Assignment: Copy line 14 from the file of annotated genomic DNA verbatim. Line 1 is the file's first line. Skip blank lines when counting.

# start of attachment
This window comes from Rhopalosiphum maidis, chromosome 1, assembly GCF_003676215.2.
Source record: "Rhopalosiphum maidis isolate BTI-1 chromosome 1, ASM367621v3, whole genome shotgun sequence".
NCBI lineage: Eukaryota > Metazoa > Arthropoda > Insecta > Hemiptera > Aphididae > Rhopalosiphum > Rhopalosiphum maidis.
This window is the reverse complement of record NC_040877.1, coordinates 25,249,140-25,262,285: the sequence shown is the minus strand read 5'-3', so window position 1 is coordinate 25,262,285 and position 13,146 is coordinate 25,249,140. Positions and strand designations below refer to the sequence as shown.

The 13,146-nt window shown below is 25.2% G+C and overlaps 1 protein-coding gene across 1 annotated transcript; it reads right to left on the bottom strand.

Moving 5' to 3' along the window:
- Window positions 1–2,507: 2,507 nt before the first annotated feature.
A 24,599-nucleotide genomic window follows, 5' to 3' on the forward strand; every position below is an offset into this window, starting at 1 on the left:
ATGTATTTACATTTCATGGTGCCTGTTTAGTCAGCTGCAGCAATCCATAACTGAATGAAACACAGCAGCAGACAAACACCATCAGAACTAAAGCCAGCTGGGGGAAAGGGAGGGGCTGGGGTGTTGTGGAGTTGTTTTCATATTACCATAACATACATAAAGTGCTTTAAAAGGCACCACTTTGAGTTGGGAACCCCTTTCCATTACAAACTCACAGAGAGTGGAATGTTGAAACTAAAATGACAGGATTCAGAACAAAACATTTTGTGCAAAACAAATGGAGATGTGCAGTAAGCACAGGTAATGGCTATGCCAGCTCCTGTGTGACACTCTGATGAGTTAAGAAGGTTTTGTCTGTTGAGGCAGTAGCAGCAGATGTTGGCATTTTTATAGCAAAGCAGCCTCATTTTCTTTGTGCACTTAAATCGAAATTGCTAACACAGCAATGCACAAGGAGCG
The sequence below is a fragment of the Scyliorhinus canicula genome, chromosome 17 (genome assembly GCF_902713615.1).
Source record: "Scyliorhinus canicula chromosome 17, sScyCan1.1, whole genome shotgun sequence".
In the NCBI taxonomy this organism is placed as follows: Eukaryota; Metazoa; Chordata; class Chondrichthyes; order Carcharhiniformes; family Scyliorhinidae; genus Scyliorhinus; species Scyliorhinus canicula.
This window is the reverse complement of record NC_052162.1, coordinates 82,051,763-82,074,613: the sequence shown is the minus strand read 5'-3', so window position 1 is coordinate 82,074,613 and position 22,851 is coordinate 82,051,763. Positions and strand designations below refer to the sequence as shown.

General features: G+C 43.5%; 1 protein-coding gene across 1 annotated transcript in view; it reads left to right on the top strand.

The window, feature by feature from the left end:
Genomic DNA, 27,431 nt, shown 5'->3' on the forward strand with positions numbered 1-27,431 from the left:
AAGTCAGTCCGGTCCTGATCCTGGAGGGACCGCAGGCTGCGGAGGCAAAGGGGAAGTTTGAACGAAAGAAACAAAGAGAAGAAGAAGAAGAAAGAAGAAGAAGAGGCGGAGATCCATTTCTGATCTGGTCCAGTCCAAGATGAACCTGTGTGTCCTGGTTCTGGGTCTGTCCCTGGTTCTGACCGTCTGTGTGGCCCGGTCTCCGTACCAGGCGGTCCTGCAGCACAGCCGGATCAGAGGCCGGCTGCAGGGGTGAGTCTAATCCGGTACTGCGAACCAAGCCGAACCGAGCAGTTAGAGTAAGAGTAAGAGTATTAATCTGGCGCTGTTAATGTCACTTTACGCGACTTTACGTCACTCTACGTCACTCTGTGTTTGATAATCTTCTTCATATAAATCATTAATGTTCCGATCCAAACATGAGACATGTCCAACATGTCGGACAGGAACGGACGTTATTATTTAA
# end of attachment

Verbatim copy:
General features: G+C 43.5%; 1 protein-coding gene across 1 annotated transcript in view; it reads left to right on the top strand.